Five Winter Weather Tips for Seniors
During the summer, it’s almost impossible to escape heat warnings and persistent reminders to check on aging family and neighbors. However, in the rush of the holidays, we may forget that winter presents its own dangers. Freezing temperatures, difficult weather conditions, and the challenges of mental and physical well-being are doubly difficult for the elderly. Whether you or a loved one are over the age of 65, these 5 tips will help you cope with the cold.
Snowfalls of Another Kind
No matter when or how they happen, falls are a major threat to senior health. From the injuries received directly on account of the accident to a variety of subsequent complications, spills on snow and ice can have serious consequences for older adults. To stay on your feet, make sure you have the best gear for the weather. Sturdy boots with good grip will help you navigate treacherous ice and snow. Additionally, in-home falls are also more likely in winter. Avoid slippery floors by investing in a good all-weather floor mat or boot tray to keep entrances clear of condensation from ice and snow.
Dress for the Weather
Because of lower metabolic rates, poor circulation and other health factors, seniors are particularly susceptible to frostbite and hypothermia. According to the CDC, people over the age of 65 make up more than half of hypothermia-related deaths. Layering is critical when dressing for cold temps. This can be especially complicated for seniors with memory-related impairments. In addition to a good pair of winter boots, a good winter coat, gloves, hat, and scarf are essential to winter outings. Furthermore, Underarmor or similar protection can help keep the body warm when exposure to the outdoors may be prolonged.
Weather the Storm
Though we may associate power outages with summer thunderstorms, icy powerlines and other severe weather conditions mean winter can be a prime time for interruptions in service. Ensure your living space is stocked with everything you need to make it through several days without power. Flashlights, a battery-powered radio, warm blankets, non-perishable foods, and bottled water are all cold weather essentials. For a list of suggested items, check out this winter survival checklist. Also consider keeping an extra charged cellphone battery or auto-charger on hand. If you’re not able to check on a loved one following a storm, enlist the help of a local friend or neighbor.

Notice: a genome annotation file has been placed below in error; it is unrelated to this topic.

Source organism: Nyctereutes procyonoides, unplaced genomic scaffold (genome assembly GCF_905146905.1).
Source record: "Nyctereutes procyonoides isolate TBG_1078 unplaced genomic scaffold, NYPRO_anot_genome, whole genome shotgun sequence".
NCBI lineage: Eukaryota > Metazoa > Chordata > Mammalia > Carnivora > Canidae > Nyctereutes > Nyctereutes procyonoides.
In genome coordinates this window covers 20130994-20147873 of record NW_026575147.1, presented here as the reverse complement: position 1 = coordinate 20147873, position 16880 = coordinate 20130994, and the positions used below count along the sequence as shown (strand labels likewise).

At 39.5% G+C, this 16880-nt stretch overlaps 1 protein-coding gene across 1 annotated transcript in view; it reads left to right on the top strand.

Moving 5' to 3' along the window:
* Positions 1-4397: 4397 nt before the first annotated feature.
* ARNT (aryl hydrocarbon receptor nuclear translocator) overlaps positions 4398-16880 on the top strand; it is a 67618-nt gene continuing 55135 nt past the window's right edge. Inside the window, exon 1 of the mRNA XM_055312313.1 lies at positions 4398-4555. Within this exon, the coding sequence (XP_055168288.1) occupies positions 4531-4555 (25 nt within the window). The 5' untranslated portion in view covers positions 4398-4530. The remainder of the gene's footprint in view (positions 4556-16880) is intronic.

Stay SAFE and Warm
Various heating methods, including gas heaters, fireplaces, and even lanterns, can all lead to carbon monoxide poisoning. Make sure your carbon monoxide detector is in good condition with working batteries intact. Be sure to follow manufacturers directions on heating appliances, and verify that your heater is safe for indoor use. Check out the Department of Energy website for more information.
Beat the Blues
While talk of flu shots and remaining well during cold season is a matter of concern for the elderly, mental health is equally important and often overlooked. Winter weather can lead to increased feelings of isolation, which can lead to depression. A support system of family members, friends, and neighbors can help insulate against the winter blues. There are also plenty of ways to stay active and engaged, even if the cold keeps you stuck indoors. One list we found is full of ideas, including:
- Take a class online
- Connect with family on social media
- Have an in-home spa day
- Do crossword puzzles
- Visit a neighbor
While winter can be a challenging time, advance planning and preparation will ensure optimal safety and wellbeing while offering invaluable peace of mind to both seniors and the people who love them.